THE GRIMM TRUTH ABOUT ALBERTO CARVALHO’S ASSAULT ON WLRN via Florence Snyder of Florida Politics – Friends of the First Amendment have their hands full with the War in the White House Pressroom. That may explain why Miami Dade School Superintendent Alberto (Rico Suave) Carvalho thought his attempted hostile takeover of the highly respected and ferociously independent WLRN newsroom might pass unnoticed. Thankfully, fans of the free press have taken notice, and are rallying to the support of the high-quality journalism this public radio station produces with a small staff and a tight budget. The Miami Herald’s veteran columnist, Fred Grimm, explains that “Reporters who’ve dealt with the notoriously prickly Miami-Dade School District … [learned] Carvalho and company can hardly abide critical stories [such as the recent] series of stories exploring problems with the school district’s alternative school for suspended students.”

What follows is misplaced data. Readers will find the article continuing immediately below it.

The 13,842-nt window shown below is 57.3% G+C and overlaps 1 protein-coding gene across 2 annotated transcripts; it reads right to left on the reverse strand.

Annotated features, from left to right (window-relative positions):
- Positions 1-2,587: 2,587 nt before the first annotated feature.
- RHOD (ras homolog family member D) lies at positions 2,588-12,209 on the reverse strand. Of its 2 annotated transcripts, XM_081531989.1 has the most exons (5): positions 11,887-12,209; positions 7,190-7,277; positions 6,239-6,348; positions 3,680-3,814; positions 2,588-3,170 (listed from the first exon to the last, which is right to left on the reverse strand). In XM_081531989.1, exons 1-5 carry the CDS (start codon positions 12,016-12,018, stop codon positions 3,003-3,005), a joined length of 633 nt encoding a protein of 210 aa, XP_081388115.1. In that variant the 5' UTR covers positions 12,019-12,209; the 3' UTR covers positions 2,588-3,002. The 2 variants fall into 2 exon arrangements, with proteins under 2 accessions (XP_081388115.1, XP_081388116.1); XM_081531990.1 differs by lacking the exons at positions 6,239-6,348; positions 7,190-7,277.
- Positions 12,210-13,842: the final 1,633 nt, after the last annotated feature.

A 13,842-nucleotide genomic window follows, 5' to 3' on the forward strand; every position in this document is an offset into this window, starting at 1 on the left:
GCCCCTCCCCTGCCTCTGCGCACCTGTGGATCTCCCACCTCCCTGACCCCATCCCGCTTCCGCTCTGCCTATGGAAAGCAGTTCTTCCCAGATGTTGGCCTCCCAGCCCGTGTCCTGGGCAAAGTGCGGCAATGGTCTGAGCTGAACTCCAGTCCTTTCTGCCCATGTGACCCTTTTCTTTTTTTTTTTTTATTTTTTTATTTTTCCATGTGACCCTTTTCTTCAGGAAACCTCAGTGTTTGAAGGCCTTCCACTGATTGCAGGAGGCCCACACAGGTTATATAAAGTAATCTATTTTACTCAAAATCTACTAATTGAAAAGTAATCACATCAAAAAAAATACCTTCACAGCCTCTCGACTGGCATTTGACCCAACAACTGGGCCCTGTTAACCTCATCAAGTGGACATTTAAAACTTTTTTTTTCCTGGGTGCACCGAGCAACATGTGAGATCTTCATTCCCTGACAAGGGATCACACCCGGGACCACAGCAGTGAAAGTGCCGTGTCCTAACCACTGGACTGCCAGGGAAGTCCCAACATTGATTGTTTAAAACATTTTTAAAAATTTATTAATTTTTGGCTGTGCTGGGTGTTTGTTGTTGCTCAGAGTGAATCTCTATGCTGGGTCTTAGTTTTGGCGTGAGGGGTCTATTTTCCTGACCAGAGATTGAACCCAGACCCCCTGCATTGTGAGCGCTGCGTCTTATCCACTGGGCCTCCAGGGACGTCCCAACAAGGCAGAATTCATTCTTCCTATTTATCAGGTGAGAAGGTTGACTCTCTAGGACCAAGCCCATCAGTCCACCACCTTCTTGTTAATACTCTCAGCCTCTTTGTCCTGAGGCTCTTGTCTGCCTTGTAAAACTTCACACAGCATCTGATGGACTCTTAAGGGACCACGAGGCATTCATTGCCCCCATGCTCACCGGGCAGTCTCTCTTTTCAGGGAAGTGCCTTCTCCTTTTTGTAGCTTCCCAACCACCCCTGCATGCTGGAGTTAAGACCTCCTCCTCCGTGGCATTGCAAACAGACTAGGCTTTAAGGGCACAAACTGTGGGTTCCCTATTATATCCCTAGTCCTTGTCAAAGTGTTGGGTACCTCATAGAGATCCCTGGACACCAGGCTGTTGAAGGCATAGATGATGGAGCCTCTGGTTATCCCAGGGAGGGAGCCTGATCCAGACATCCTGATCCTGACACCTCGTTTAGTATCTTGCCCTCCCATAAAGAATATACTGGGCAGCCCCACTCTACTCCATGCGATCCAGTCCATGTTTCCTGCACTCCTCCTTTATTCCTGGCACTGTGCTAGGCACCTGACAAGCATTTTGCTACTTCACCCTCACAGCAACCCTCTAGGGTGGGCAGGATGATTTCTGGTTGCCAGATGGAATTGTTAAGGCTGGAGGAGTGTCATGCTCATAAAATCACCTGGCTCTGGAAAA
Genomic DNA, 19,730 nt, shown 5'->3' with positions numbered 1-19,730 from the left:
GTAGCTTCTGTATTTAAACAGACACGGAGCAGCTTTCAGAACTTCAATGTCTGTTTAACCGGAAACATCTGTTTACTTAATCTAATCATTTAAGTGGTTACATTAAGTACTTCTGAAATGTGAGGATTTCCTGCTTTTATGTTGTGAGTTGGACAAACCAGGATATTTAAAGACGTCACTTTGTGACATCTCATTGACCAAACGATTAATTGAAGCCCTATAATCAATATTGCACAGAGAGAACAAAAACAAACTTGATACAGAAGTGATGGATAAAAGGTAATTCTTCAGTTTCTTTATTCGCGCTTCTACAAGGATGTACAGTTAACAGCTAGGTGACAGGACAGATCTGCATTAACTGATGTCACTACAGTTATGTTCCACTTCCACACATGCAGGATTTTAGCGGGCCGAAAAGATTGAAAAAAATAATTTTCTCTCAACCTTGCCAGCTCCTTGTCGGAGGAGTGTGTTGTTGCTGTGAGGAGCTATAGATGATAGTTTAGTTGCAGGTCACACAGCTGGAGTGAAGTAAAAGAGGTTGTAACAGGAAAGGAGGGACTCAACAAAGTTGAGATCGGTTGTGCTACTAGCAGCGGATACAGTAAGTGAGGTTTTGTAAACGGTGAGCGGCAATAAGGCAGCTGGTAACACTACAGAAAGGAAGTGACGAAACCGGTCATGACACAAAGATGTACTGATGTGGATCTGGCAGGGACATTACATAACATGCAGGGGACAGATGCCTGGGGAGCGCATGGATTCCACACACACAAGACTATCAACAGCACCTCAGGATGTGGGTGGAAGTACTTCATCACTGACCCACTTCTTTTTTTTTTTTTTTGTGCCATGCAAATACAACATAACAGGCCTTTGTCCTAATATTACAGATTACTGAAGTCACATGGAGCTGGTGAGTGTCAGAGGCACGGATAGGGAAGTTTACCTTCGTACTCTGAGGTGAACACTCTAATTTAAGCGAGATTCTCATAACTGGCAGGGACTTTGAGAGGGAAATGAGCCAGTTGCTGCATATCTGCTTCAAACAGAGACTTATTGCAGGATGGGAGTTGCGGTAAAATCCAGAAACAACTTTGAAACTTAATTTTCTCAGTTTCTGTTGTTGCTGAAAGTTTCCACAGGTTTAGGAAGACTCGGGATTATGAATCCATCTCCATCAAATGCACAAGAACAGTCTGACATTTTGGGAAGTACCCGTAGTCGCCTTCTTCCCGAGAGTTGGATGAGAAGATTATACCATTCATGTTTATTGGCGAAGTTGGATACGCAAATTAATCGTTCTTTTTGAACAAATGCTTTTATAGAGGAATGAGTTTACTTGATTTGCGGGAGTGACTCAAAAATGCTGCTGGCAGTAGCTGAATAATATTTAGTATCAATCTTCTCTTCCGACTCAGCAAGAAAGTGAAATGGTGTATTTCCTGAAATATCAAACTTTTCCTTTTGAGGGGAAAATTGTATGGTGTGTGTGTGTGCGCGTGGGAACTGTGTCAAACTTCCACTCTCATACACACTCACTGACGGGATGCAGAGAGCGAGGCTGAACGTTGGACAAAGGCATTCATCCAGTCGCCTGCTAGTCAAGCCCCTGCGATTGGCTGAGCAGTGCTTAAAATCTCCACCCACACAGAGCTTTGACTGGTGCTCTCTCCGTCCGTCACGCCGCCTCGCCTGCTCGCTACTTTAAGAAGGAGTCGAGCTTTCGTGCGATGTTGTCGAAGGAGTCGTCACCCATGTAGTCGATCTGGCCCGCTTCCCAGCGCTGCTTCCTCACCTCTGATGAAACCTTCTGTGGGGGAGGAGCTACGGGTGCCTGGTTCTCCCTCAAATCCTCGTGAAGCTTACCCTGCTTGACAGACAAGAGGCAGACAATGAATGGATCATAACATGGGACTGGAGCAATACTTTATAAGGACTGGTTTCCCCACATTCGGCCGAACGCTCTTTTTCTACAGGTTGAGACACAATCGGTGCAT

FROM THE SHADOW OF PILL MILLS, A NEW DRUG CRISIS EMERGES IN TAMPA BAY via John Romano of the Tampa Bay Times – We are six years past the peak of the pill mill epidemic, and Pinellas County is going through another killer drug crisis. The statistics are still preliminary but the number of fatal overdoses in Pinellas jumped at least 53 percent from 2015 to 2016. There were 274 confirmed overdoses and, with seven cases still pending, the final tally could eclipse the 280 deaths in 2010 when oxycodone abuse was rampant. This time around, it is being driven by a combination of heroin and fentanyl. The potency is higher and the cost cheaper, and so the results are tragically familiar. “It astonishes me that people are shocked by this,” said Pinellas County Sheriff Bob Gualtieri. “We cannot, and we will never, solve this problem at the law enforcement level. This needs to be treated as an addiction problem, a mental health problem. We may have had great success beating back the pill mills, but all that meant is we were going to see a switch to different drugs and different dealers.”